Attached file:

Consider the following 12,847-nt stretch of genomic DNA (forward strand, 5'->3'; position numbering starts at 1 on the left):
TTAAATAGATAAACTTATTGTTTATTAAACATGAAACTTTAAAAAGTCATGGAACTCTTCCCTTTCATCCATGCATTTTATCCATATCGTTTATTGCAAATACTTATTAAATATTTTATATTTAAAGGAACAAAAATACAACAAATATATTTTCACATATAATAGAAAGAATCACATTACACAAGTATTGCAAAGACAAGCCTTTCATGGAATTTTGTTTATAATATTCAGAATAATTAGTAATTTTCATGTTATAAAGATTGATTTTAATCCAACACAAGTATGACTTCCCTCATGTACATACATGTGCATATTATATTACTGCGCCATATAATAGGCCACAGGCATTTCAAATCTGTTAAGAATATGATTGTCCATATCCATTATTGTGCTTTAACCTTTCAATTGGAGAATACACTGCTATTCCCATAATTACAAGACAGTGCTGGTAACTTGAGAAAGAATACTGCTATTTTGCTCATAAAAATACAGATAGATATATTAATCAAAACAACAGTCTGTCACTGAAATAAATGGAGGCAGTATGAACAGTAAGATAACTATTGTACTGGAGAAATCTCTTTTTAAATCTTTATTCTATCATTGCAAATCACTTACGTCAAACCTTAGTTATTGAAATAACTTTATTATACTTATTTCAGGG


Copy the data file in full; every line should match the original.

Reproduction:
Consider the following 12,847-nt stretch of genomic DNA (forward strand, 5'->3'; position numbering starts at 1 on the left):
TTAAATAGATAAACTTATTGTTTATTAAACATGAAACTTTAAAAAGTCATGGAACTCTTCCCTTTCATCCATGCATTTTATCCATATCGTTTATTGCAAATACTTATTAAATATTTTATATTTAAAGGAACAAAAATACAACAAATATATTTTCACATATAATAGAAAGAATCACATTACACAAGTATTGCAAAGACAAGCCTTTCATGGAATTTTGTTTATAATATTCAGAATAATTAGTAATTTTCATGTTATAAAGATTGATTTTAATCCAACACAAGTATGACTTCCCTCATGTACATACATGTGCATATTATATTACTGCGCCATATAATAGGCCACAGGCATTTCAAATCTGTTAAGAATATGATTGTCCATATCCATTATTGTGCTTTAACCTTTCAATTGGAGAATACACTGCTATTCCCATAATTACAAGACAGTGCTGGTAACTTGAGAAAGAATACTGCTATTTTGCTCATAAAAATACAGATAGATATATTAATCAAAACAACAGTCTGTCACTGAAATAAATGGAGGCAGTATGAACAGTAAGATAACTATTGTACTGGAGAAATCTCTTTTTAAATCTTTATTCTATCATTGCAAATCACTTACGTCAAACCTTAGTTATTGAAATAACTTTATTATACTTATTTCAGGG